After releasing one onshore and four offshore proposed areas for consultation late last year, Energy and Resources Minister Simon Bridges has announced the finalised blocks available.

It includes a 68,661 square-kilometre area of the Pegasus and East Coast Basins — stretching from around Kaikoura in the south to beyond East Cape in the north.

A large portion of the East Coast Basin from south of Napier to the top of the South Island had already been permitted via block offers in earlier years.

However, under the new Block Offer 2016, petroleum companies will be able to bid to explore the remaining areas — including a large tract off Gisborne.

The Gisborne Herald understands the decision to offer the territory unchanged was based on new information in the 2016 Petroleum Data Exploration Pack, compiled by Crown body New Zealand Petroleum and Minerals.

GDC among opposition

Gisborne District Council was among local bodies to oppose the original proposal for the Pegasus/East Coast area, which it did due to the potential environmental impacts of petroleum drilling and because “the economic benefits of oil exploration to the region do not appear to outweigh the environmental risks”.

Opposition or requests for special conditions were also voiced by Greater Wellington Regional Council, Hawke’s Bay Regional Council, Kaikoura District Council, Maungaharuru Tangitu Trust; Napier City Council, Ngati Kahungunu Iwi Incorporated, Ngati Kahungunu ki Tamaki nui-a-rua Trust, Ngati Pahauwera Development Trust, Poronia Hineana Te Rangi Whanau, Te Hika o Papauma Mandated Iwi Authority, Te Runanga o Ngai Tahu and Te Runanganui o Ngati Porou.

While most wanted to be informed and consulted about any activity in the basins, both Kahungunu (Hawke’s Bay) submitters restated their desire to receive a share of royalties from any oil or gas extracted.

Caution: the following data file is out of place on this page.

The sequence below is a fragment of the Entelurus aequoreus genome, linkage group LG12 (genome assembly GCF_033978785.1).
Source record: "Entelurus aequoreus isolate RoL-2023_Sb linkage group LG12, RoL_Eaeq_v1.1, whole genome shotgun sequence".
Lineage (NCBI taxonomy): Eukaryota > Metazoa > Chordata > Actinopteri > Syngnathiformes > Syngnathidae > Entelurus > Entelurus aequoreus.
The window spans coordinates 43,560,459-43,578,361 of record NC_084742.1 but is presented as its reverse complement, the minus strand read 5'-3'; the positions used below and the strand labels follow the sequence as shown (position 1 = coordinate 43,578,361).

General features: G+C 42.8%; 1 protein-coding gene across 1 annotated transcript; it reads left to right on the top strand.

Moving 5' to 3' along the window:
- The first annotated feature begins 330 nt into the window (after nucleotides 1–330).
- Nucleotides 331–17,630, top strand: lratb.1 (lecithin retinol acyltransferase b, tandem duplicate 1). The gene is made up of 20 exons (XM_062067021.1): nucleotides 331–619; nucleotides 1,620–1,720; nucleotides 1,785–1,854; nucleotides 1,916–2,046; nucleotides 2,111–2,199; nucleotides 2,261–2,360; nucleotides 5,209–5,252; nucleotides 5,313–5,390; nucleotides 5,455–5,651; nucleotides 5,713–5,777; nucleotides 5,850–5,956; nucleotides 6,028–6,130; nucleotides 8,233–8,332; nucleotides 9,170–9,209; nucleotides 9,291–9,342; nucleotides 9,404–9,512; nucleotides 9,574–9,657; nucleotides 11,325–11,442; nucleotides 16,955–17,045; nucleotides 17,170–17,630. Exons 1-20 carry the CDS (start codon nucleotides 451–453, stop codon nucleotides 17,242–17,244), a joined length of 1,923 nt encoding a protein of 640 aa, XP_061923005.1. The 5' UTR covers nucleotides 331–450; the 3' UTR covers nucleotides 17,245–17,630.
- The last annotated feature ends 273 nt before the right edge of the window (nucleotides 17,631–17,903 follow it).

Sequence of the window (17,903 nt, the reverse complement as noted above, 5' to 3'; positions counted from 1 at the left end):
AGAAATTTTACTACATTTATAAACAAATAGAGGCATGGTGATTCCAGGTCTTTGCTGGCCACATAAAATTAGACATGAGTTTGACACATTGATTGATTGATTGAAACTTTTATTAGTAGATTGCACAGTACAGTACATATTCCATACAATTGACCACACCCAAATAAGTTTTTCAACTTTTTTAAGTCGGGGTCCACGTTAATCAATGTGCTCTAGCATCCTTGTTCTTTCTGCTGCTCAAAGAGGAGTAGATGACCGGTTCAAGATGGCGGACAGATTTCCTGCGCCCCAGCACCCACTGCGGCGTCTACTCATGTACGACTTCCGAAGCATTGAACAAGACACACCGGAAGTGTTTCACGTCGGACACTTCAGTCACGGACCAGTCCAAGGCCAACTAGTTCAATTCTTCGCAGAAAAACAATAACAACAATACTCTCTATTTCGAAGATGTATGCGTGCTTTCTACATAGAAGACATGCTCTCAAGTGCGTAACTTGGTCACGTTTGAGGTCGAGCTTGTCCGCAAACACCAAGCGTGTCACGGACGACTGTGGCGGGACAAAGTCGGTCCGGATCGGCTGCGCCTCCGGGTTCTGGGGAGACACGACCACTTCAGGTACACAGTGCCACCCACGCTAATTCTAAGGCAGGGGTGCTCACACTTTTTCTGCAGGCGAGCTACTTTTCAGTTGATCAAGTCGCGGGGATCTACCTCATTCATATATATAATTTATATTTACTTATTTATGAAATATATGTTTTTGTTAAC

Ngati Porou runanganui frustrated

Te Runanganui o Ngati Porou told NZPAM it was frustrated at the lack of “early and meaningful” engagement with government officials regarding oil and gas issues, and said it should be the decision-makers on activities affecting resources within Ngati Porou territory. The runanganui wanted any area within its rohe to be excluded from Block Offer 2016.

“However, if the Crown proceeds to include this area, TRONPnui requests that they be included in the evaluation and selection for tenders within their rohe and in deciding conditions to be imposed.”

NZPAM rebuffed TRONP’s assertion that “the Treaty of Waitangi must be the centre of Crown-Maori relationship in respect to mineral resources”. It issued the runanganui with a Crown minerals protocol setting out how consultation would occur.

“Under the Petroleum Act 1937, petroleum was declared the property of the Crown for the benefit of all New Zealanders and is therefore not available for redress of grievances under the Treaty,” NZPAM says.

The total area confirmed for Block Offer 2016 covers 525,515 square kilometres.

Bids are now open for the available areas and Mr Bridges says permits will be issued in December of this year.

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william hough - 3 years ago
Come on, this Government spends millions on trivial rubbish like a flag yet dictates selling huge chunks of our country's resources. What's the rush in selling it? It's not profitable to extract anyways - why not leave it for future generations to earn from it?

Sandi - 3 years ago
This is another example of ignoring what the people think. Your legacy to yours and our children will be one of shame. The Petroleum Act 1937 in this case is just another loophole found to escape common sense. Benefit which New Zealanders? Please quantify this? Who will mostly benefit? Will you promise that only New Zealanders will be working on these projects?